Cabbage

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Chou blanc

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General Information

Cabbage (Brassica oleracea L. convar. capitata var. capitata) is one of the world’s most important vegetables, especially in the temperate zone. Most processed cabbage goes for the production of sauerkraut.

Suitable varieties for organic production

Hybrid varieties are most dominant and suitable in organic farming. While both white and red cabbages exist, the white variety dominates the market. Farmers should carefully choose from the available varieties in the local market, depending on their resistance to heat and cold as well as a number of important diseases and physiological disorders. Growth period differs from 75 days for early varieties, 90 days for mid-season, to over 120 days for late large-headed varieties (from seed to maturity).

Field selection

With respect to the selection of an appropriate field before planting cabbage, farmers should consider the following important factors, which affect a number of diseases such as club root and Sclerotinia:

  • The field should have been free of crucifer crops or related weeds for at least 2 years, preferably 4. Crucifer crops include cabbage, cauliflower, broccoli, kale, kohlrabi, Chinese cabbage, mustards, turnips, rutabagas, radishes, etc. Cruciferous weeds include wild radish, shepherdspurse, wild mustards, etc. Crucifer plant waste should not be dumped on these fields.
  • Fields with club root in the past needs strict control of soil pH (over 6.5). Application of lime some weeks before planting the cabbage seedlings is reported to reduce infection.

Harvest and post-harvest handling

Handling

Cabbage for processing should be delivered to the processor soon after harvesting. Heads should be harvested when firm and before they split or burst. In harvesting for fresh market, leave 4-6 wrapper leaves attached to the head. Wrapper leaves are removed when harvesting for kraut.

Storage

Store cabbage at 0°C and relative humidity of 98 to 100%. If stored under proper conditions, late harvested cabbages should keep for 5 to 6 months. Early-crop cabbage has a storage life of 3 to 6 weeks. Cabbage is held in common storage, where a fairly uniform inside air temperature of 0 to 1.6°C can be maintained. Cabbage wilts quickly if held under storage conditions that are too dry; hence, the humidity should be high enough to keep the leaves fresh and turgid. The storage life of late cabbage can be extended for several months if it is held in an atmosphere with 2.5 to 5% oxygen and 2.5 to 5% CO2. Cabbage should be handled carefully from field to storage, and only solid heads with no yellowing, decay, or mechanical injuries should be stored. Before the heads are stored, all loose leaves should be trimmed away; only three to six tight wrapper leaves should be left on the head. Loose leaves interfere with ventilation between heads, and ventilation is essential for successful storage. Upon removal from storage, the heads should be trimmed again to remove loose and damaged leaves. Cabbage should not be stored with fruits emitting ethylene such as, for example, bananas, dates and mangoes.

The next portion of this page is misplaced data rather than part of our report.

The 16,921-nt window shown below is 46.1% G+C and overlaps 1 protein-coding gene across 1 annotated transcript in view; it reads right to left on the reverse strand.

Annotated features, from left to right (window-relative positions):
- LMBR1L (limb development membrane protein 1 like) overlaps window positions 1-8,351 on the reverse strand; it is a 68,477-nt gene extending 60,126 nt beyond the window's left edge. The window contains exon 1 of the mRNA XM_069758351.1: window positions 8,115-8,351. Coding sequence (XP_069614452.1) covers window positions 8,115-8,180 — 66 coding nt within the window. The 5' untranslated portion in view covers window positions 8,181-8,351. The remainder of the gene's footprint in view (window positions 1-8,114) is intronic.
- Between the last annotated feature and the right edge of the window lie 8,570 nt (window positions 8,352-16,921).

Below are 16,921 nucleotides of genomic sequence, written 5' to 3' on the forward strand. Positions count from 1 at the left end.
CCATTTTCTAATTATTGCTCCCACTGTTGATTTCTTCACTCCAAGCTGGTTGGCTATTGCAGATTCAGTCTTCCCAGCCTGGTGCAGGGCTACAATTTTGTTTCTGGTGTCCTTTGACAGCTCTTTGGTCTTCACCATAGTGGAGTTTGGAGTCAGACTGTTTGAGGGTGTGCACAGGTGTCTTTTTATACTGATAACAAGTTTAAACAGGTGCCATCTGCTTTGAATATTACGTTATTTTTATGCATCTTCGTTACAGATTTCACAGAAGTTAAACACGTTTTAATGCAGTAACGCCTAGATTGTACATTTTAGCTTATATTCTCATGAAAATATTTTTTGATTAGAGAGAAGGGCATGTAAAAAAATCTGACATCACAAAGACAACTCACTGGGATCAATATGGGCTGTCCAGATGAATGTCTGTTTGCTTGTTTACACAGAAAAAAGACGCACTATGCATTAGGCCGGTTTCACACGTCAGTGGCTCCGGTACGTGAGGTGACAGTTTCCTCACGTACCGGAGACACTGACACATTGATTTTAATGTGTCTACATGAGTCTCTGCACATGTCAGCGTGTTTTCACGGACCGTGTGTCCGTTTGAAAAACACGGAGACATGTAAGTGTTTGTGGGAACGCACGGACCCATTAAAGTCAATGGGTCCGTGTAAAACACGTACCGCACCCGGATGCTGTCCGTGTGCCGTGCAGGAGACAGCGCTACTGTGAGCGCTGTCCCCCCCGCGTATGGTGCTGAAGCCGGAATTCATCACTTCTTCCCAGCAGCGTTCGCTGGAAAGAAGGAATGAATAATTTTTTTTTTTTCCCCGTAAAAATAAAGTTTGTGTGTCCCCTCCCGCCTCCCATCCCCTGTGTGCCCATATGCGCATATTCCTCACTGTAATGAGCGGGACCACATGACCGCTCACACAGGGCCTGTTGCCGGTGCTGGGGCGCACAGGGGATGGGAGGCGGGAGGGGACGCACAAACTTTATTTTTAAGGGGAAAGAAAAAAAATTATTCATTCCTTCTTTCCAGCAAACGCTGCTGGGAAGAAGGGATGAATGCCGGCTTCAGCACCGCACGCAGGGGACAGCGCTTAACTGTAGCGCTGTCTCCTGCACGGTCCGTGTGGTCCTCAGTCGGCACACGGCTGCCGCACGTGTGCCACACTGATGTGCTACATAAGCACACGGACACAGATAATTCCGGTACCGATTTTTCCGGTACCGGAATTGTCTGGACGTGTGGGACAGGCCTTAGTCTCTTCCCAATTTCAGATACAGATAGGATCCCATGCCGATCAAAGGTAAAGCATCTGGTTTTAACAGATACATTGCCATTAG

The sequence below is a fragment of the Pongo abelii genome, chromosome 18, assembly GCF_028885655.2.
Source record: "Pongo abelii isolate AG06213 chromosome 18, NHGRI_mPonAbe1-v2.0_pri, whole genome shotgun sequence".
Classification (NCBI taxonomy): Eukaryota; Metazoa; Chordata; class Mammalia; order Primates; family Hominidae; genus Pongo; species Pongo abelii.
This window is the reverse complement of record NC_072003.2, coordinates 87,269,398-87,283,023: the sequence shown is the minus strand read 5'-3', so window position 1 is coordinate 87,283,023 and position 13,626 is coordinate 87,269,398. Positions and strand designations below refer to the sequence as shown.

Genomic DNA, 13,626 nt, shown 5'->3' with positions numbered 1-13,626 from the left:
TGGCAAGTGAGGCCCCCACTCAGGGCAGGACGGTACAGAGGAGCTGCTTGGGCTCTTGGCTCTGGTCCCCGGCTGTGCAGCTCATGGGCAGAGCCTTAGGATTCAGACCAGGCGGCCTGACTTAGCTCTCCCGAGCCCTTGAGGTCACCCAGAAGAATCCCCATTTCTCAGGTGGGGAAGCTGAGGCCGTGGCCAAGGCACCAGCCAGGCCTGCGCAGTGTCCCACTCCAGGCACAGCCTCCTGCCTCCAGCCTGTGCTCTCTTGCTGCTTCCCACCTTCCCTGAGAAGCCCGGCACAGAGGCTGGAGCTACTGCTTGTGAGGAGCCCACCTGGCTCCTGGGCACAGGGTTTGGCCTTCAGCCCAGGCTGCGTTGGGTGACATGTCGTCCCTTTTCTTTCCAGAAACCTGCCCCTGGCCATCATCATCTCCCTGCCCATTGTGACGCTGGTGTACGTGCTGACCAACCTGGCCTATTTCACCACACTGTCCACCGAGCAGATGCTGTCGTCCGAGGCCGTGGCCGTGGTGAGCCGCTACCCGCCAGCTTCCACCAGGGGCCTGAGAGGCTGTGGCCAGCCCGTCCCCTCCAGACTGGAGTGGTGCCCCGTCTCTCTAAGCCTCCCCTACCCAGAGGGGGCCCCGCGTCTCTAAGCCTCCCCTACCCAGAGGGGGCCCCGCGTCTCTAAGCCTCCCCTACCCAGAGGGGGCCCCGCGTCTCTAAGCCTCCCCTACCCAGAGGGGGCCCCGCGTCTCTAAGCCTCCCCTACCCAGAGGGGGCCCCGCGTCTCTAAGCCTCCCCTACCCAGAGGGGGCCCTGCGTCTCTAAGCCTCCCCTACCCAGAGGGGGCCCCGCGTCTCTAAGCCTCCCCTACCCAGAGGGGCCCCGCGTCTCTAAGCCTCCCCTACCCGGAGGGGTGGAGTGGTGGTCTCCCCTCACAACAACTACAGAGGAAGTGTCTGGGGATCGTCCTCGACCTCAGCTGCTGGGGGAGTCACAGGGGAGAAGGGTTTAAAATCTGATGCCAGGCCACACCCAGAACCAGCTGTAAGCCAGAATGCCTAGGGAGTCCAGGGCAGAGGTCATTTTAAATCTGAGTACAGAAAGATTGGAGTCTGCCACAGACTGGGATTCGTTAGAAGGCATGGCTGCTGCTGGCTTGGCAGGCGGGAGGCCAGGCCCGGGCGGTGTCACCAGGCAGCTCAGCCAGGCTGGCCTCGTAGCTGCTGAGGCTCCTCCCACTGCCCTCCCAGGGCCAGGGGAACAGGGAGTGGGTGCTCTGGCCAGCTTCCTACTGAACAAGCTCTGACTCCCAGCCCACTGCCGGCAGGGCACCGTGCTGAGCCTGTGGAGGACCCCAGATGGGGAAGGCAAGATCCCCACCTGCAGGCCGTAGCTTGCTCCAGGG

Sources and References

Bibliography

Baier, A., (2005). Organic Certification Process. National Sustainable Agriculture Information Service. [Accessed 21 March 2012]


FiBL, Research Institute of Organic Agriculture, Switzerland (2011). African Organic Agriculture Training Manual. Soil Fertility Management. [Accessed 19 March 2012]

FiBL, Research Institute of Organic Agriculture, Switzerland (2011). African Organic Agriculture Training Manual. Conversion to Organic Farming. [Accessed 19 March 2012]

FiBL, Research Institute of Organic Agriculture, Switzerland (2011). African Organic Agriculture Training Manual. Crop Management. [Accessed 21 March 2012]


FiBL (2011): African Organic Agriculture Training Manual. Version 1.0 June 2011. Edited by Gilles Weidmann and Lukas Kilcher. Research Institute of Organic Agriculture FiBL, Frick. [Accessed 12 July 2012]

FiBL, Research Institute of Organic Agriculture, Switzerland (2011). African Organic Agriculture Training Manual. Soil Fertility Management. [Accessed 19 March 2012]

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